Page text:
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House Democrats are at the start of an impeachment inquiry centered on Trump's dealings with Ukraine, including a request that the Ukrainian government work with the president's personal lawyer, Rudy GiulianiRudy GiulianiMichael Cohen on Giuliani's legal fees: He won't get 'two cents' from Trump Lawyer for accused Capitol rioter says client had 'Foxitis,' 'Foxmania' Giuliani lays off staffers: report MORE, to investigate the Bidens. Two men who allegedly aided Giuliani’s efforts to investigate Biden were arrested on campaign finance violation charges on Wednesday. 

They are also probing allegations that the president tried to withhold aid to Ukraine in an effort to get Kiev to launch such a probe.

McConnell has been more comfortable taking shots at Democrats over their impeachment inquiry. 

His campaign began Facebook ads shortly after House Speaker Nancy PelosiNancy PelosiThe Hill's 12:30 Report - Presented by Facebook - Biden reverses Trump limits on transgender protections The Hill's Morning Report - Presented by Facebook - Infrastructure, Cheney ouster on deck as Congress returns This week: Congressional leaders to meet with Biden amid GOP reckoning MORE (D-Calif.) formally announced an impeachment inquiry painting himself, and the GOP Senate, as a roadblock to removing Trump from office. 

“Nancy Pelosi’s in the clutches of a left wing mob. They finally convinced her to impeach the president. All of you know your Constitution, the way that impeachment stops is a Senate majority with me as majority leader,” McConnell said in the ad. 

McConnell does not mention the allegations surrounding the president's communication with Ukraine in the video.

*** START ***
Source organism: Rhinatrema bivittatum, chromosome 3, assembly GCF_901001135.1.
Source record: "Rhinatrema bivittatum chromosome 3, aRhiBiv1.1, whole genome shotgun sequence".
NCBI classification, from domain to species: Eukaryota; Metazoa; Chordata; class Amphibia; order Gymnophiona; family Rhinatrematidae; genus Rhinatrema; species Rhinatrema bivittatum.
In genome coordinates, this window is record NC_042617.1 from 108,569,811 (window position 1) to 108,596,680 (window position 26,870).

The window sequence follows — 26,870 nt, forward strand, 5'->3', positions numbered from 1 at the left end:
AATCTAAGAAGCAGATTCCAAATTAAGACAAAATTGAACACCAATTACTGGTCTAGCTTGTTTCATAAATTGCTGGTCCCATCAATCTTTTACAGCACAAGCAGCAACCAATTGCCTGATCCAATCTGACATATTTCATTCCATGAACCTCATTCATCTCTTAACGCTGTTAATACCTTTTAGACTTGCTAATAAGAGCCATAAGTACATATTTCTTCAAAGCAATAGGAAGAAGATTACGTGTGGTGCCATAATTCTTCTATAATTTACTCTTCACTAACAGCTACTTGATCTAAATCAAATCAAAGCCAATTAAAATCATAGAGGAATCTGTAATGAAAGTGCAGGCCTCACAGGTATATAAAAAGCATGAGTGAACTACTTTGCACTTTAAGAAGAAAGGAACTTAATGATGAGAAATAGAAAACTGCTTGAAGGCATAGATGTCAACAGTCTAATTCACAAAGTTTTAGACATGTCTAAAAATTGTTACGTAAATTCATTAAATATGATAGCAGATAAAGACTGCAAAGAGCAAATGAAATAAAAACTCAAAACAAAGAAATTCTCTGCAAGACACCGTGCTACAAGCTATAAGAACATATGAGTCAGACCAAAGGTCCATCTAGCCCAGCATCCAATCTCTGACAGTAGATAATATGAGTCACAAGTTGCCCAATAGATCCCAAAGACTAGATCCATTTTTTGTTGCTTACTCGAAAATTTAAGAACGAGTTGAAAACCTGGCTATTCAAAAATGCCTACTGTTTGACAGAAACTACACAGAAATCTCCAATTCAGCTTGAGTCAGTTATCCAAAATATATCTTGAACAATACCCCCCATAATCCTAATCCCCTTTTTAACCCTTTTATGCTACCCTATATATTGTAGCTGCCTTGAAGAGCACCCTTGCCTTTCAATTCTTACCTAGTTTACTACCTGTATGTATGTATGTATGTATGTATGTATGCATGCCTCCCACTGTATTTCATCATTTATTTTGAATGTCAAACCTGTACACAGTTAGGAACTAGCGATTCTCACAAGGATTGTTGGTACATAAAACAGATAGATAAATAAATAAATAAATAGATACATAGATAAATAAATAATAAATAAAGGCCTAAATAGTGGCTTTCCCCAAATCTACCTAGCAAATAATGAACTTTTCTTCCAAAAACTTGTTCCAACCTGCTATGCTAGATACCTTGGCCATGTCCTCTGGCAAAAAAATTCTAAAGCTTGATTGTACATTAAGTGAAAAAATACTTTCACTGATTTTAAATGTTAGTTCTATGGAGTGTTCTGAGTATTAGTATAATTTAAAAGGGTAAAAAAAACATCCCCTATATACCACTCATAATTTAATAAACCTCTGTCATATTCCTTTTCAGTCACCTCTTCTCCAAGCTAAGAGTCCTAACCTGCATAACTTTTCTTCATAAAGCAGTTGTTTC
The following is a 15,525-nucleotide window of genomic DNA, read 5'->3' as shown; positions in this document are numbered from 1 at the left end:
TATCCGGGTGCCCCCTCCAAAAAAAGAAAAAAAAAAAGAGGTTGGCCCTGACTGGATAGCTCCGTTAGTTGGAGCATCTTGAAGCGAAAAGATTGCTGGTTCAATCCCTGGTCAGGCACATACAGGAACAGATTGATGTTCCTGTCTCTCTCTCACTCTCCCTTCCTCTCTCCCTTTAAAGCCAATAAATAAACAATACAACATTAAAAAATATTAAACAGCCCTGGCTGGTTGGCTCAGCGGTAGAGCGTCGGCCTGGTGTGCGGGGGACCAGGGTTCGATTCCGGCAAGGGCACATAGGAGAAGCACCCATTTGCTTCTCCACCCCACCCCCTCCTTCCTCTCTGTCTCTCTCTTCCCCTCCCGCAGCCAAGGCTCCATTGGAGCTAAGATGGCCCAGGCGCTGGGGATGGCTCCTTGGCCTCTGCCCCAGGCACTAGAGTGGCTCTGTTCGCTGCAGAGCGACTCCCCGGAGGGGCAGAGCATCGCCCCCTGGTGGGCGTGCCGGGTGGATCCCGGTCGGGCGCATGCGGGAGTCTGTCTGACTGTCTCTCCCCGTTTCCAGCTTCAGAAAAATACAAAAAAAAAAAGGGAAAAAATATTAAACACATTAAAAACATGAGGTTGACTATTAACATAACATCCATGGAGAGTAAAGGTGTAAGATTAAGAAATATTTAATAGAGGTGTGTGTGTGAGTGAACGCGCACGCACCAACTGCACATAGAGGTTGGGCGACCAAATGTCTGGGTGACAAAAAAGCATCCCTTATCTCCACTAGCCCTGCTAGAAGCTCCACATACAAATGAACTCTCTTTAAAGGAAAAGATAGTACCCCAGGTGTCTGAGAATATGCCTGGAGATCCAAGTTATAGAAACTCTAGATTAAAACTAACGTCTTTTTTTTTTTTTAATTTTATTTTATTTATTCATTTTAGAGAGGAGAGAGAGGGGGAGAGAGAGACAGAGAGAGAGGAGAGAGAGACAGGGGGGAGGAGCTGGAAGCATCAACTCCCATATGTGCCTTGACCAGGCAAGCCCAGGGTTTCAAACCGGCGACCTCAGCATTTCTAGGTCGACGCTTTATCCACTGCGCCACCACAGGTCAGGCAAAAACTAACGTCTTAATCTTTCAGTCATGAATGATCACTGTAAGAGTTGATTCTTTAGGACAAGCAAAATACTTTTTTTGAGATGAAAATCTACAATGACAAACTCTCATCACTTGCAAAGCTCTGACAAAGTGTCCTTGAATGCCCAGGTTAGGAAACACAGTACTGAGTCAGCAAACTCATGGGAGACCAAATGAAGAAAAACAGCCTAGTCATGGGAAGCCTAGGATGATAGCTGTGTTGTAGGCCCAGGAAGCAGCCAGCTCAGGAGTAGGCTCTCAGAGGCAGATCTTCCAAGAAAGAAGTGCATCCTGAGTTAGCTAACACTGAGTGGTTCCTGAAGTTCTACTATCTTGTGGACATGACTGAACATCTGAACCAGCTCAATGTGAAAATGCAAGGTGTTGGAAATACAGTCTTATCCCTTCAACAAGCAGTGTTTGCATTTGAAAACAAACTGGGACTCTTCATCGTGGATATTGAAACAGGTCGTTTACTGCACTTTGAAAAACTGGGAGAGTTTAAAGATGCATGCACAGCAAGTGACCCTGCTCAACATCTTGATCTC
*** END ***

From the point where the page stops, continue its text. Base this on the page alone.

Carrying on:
During his Federalist Society speech he compared the fight over impeachment to the battle to confirm Trump’s judicial picks, saying “some people think of it as a judicial-type proceeding. It's a political decision.”

And he knocked Democrats in a statement after the White House warned that it would not cooperate with the impeachment probe unless Pelosi holds a formal vote on the floor to open the inquiry. Democrats argue the vote isn’t required. 

“So far, the House has fallen far short by failing to follow the same basic procedures that it has followed for every other President in our history,” he said in a statement that did not directly mention impeachment or the White House strategy. 

The willingness to weigh in on impeachment, but not on Trump’s request for a Biden probe, comes as Republicans voters are still overwhelmingly opposed on efforts to remove Trump from office, despite growing support among voters overall. 

A Fox News poll released this week found that 51 percent supporting impeaching Trump. By comparison, according to the same poll, only 13 percent of Republicans support removing from office. 

McConnell’s relative silence could reflect the fact that his conference is at least somewhat divided on how to handle questions about Trump’s conduct. The Senate would also have to act as a jury in an impeachment trial. 

“He doesn’t like to ever get ahead of the conference, and he always wants to be in a place that’s helpful to both ends. ... And look he’s obviously very much attuned to the risk that some of those incumbents face and he doesn’t want to make their job harder. On the other hand, he also knows the facts are developing,” said GOP strategist Matt Mackowiak.